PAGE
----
NATO Head Asks For More Libya Jets, Raising Pressure On U.S.

NATO’s chief said the alliance needs more attack jets to target Libyan ground forces, putting pressure on the U.S. military to step back into the air campaign against Muammar Qaddafi’s troops.

A French Rafale fighter jet from the Istres military air base approaches an airborne Boeing C-135 refuelling tanker aircraft (not pictured) on March 30, 2011 during a refuelling operation above the Mediterranean sea as part of military actions over Libya. French Defense Minister Gerard Longuet on March 30 hailed the 'essential' role of Qatari warplanes in UN-mandated coalition operations against the forces of Libyan strongman Moamar Kadhafi.

NATO’s chief said the alliance needs more attack jets to target Libyan ground forces, putting pressure on the U.S. military to step back into the air campaign against Muammar Qaddafi’s troops.

“We need a few more precision-fighter ground-attack aircraft for air-to-ground missions,” NATO Secretary General Anders Fogh Rasmussen said today at a meeting of the North Atlantic Treaty Organization’s 28 foreign ministers and leaders from other allied nations in Berlin. The call for more warplanes, which Rasmussen said wasn’t directed at a specific alliance state, comes 10 days after the U.S. largely withdrew its ground attack planes from Libya.

NATO ministers met as a seven-week rebel drive to push Qaddafi from power has ground to a standstill and the Libyan leader’s forces pound the western city of Misrata. Allies are struggling to overcome divisions on how to force Qaddafi’s exit amid complaints by Britain, France and rebel commanders that NATO isn’t doing enough.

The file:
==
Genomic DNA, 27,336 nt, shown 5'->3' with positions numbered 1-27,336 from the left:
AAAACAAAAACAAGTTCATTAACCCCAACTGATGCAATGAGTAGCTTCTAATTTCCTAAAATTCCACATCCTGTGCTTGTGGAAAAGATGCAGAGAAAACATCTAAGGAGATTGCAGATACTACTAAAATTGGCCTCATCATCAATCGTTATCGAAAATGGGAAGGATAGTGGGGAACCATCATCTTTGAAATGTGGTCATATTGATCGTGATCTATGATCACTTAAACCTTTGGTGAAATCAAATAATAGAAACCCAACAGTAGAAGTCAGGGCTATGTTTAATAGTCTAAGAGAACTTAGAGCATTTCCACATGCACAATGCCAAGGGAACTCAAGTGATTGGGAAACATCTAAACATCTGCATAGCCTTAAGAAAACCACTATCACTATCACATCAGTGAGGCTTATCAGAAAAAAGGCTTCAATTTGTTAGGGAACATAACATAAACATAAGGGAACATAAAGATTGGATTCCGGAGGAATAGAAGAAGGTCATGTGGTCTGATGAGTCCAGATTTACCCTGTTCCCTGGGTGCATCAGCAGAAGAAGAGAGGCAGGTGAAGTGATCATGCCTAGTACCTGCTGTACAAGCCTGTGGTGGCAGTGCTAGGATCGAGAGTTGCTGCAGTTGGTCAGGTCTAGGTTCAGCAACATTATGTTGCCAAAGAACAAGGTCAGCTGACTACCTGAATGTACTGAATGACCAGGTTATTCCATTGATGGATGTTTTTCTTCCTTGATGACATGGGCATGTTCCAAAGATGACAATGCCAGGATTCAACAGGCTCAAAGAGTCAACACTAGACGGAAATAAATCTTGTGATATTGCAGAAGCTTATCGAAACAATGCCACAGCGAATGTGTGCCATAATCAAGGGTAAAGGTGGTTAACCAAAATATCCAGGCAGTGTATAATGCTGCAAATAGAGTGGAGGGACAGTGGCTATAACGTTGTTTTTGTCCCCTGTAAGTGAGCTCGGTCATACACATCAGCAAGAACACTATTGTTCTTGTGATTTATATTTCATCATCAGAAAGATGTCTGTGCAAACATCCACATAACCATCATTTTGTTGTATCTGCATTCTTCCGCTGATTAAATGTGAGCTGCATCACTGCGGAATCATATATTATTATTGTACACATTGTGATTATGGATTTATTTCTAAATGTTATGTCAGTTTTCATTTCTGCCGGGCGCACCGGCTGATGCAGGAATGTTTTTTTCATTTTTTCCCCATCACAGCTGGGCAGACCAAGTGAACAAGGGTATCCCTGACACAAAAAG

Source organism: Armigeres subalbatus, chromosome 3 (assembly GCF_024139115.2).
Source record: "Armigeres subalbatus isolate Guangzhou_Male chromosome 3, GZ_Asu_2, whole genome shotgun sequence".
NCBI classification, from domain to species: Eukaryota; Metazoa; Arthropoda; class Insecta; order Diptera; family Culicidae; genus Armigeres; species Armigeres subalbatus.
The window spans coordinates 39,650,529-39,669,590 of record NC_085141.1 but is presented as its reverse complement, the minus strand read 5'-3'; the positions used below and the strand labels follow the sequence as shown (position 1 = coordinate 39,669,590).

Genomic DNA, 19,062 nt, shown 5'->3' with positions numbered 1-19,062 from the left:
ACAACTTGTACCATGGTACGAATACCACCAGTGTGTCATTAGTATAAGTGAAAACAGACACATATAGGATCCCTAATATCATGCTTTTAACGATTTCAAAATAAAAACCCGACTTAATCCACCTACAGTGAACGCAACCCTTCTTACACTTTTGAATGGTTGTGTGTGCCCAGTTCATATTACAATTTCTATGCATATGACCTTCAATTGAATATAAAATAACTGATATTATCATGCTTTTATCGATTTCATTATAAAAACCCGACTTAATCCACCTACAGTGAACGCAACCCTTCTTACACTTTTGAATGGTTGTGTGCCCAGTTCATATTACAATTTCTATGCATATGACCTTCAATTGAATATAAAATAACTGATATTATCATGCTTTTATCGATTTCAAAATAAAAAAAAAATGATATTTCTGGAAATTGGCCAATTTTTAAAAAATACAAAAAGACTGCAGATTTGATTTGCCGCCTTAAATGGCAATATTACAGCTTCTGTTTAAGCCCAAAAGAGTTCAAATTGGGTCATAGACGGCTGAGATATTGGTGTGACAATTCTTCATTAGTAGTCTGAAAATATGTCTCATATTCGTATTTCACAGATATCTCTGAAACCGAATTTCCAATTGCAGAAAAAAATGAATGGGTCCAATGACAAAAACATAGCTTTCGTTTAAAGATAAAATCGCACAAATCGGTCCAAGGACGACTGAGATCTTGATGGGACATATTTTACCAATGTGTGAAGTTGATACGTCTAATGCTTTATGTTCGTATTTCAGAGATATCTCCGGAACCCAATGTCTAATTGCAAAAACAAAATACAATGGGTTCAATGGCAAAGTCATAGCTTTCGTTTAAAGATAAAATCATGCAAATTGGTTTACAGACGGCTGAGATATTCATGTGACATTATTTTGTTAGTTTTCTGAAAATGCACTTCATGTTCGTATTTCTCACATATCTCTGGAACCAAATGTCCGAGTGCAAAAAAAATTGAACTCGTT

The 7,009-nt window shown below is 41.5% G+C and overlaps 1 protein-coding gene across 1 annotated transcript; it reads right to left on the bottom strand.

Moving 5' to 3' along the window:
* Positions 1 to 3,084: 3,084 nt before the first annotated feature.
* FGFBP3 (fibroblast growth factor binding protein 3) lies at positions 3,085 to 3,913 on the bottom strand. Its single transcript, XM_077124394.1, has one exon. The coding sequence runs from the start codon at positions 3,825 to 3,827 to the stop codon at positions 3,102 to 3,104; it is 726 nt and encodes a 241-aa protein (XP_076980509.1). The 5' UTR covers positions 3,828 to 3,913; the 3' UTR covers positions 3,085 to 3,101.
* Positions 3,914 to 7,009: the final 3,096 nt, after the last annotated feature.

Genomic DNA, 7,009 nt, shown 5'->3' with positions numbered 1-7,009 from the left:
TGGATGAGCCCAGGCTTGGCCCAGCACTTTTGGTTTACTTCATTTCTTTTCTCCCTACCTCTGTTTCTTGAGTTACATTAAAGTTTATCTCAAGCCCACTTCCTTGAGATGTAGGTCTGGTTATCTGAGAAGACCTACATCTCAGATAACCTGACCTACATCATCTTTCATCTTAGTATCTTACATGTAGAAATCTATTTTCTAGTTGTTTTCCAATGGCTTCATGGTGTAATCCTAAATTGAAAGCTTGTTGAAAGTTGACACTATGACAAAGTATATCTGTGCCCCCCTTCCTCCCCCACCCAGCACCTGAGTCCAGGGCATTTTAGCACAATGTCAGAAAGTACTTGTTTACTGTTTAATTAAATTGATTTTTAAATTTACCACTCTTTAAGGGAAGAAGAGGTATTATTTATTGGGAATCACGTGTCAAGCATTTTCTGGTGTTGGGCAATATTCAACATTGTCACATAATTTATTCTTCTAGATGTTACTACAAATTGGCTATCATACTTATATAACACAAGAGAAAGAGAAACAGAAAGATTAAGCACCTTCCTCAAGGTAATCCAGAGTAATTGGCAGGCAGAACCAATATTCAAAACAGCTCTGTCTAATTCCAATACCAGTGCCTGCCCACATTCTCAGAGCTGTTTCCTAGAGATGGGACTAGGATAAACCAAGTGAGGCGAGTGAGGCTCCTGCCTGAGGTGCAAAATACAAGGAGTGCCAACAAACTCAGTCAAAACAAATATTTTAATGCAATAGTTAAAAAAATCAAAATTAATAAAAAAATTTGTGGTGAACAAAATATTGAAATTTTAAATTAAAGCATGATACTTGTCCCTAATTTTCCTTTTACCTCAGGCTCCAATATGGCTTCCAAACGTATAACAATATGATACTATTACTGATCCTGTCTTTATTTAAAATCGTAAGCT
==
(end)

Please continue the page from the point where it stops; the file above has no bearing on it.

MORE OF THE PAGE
“Qaddafi is testing our determination,” U.S. Secretary of State Hillary Clinton said at the meeting. “As our mission continues, maintaining our resolve and unity only grows more important.”

French Foreign Minister Alain Juppe told reporters that within NATO “there are differences over the means to achieve a united goal” in Libya.

U.S. Withdraws Jets

Rebels say that NATO’s air strikes have been insufficient in aiding their drive to topple Qaddafi’s 42-year regime, while French and British officials this week said alliance members need to offer more combat jets. The U.S. withdrew from targeting Qaddafi’s ground forces after an initial round of strikes, part of President Barack Obama’s pledge to let NATO allies take the lead in the air campaign.

Rasmussen said he was optimistic NATO would get the extra jets it needs. “I’m confident that the nations will step up to the plate,” he said.

U.S. warplanes are on standby for deployment in NATO missions, though alliance commanders have yet to request any, two U.S. officials said earlier today on condition of anonymity. The U.S. ended “strike missions” earlier this month, depriving NATO of warplanes such as A-10 “Warthogs” and AC-130 gunships, which can be more accurate than higher-flying jet fighters for ground-attack missions.

The U.S. officials fended off France’s demands for more warplanes, saying the Obama administration is satisfied with the pace of the mission.
NATO’s Role

A French Rafale fighter jet from the Istres military air base approaches an airborne Boeing C-135 refuelling tanker aircraft (not pictured) on March 30, 2011 during a refuelling operation above the Mediterranean sea as part of military actions over Libya. French Defense Minister Gerard Longuet on March 30 hailed the 'essential' role of Qatari warplanes in UN-mandated coalition operations against the forces of Libyan strongman Moamar Kadhafi.

Juppe on April 12 said the alliance needs to “play its role fully” and do more to destroy Qaddafi’s heavy weapons. U.K. Foreign Minister William Hague on the same day said that NATO needed to intensify efforts to push back Qaddafi.